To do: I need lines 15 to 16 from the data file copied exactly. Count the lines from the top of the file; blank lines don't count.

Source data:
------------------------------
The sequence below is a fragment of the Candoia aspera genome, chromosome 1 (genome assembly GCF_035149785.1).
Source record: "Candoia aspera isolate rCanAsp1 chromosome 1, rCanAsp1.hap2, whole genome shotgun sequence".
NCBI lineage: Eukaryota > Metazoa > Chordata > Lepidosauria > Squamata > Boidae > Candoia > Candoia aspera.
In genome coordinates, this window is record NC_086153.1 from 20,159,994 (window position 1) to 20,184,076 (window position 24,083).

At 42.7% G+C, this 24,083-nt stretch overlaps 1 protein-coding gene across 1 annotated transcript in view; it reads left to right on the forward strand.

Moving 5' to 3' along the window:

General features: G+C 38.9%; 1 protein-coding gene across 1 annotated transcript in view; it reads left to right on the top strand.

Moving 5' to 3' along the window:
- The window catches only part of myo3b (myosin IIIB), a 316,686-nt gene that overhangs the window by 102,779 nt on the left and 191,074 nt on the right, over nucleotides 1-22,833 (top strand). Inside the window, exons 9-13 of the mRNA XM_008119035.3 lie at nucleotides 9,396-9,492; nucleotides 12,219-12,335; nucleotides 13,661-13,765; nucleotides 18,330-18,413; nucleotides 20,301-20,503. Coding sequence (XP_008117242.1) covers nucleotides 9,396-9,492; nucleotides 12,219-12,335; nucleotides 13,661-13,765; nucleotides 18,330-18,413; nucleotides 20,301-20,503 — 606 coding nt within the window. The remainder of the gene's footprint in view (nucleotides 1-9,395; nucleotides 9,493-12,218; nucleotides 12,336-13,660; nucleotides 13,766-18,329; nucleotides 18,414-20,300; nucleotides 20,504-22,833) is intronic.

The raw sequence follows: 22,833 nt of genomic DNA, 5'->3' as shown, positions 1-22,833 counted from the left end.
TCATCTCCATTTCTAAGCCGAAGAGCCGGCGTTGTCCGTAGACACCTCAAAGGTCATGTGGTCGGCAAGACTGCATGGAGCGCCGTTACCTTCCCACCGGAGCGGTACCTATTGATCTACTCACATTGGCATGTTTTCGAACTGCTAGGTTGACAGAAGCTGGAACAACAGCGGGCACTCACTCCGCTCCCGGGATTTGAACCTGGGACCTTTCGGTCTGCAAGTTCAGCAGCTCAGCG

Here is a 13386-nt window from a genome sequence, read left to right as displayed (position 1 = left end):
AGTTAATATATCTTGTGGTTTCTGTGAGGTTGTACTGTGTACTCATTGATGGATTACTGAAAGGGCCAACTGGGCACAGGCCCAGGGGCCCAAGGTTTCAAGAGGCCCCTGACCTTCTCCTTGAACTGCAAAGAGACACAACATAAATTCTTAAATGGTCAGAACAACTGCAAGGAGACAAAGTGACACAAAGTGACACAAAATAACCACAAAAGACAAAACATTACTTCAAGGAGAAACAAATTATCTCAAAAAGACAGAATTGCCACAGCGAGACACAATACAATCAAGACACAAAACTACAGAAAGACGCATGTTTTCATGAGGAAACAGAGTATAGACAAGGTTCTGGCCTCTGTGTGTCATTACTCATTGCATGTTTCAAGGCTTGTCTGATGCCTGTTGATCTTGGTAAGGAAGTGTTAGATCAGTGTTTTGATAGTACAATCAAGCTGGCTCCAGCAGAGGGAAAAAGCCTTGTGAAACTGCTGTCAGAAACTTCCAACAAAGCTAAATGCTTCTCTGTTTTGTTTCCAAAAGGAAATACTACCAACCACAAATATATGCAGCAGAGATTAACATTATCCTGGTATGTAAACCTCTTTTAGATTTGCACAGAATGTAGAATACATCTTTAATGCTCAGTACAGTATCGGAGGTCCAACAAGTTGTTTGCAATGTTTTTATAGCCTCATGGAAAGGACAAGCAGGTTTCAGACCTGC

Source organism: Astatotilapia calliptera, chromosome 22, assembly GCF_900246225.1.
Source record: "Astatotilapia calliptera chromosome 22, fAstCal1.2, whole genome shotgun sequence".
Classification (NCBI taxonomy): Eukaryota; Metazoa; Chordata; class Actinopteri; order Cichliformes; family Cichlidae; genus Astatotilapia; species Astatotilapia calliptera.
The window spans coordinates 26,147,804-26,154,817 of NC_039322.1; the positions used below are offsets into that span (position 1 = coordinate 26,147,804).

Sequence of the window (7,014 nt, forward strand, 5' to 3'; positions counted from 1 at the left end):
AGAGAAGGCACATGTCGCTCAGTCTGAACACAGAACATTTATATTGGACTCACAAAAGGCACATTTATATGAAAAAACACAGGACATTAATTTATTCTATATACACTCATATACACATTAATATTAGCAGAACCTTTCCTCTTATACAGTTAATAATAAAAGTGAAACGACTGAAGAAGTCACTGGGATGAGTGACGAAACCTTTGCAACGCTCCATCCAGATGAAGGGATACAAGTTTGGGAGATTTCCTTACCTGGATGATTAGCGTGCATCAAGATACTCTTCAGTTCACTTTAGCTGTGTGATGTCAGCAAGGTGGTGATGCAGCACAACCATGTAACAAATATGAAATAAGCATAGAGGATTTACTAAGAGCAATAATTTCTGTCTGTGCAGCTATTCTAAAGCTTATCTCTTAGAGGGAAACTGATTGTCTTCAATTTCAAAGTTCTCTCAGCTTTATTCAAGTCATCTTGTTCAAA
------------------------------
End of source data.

Source record: "Astatotilapia calliptera chromosome 22, fAstCal1.2, whole genome shotgun sequence".
Classification (NCBI taxonomy): Eukaryota; Metazoa; Chordata; class Actinopteri; order Cichliformes; family Cichlidae; genus Astatotilapia; species Astatotilapia calliptera.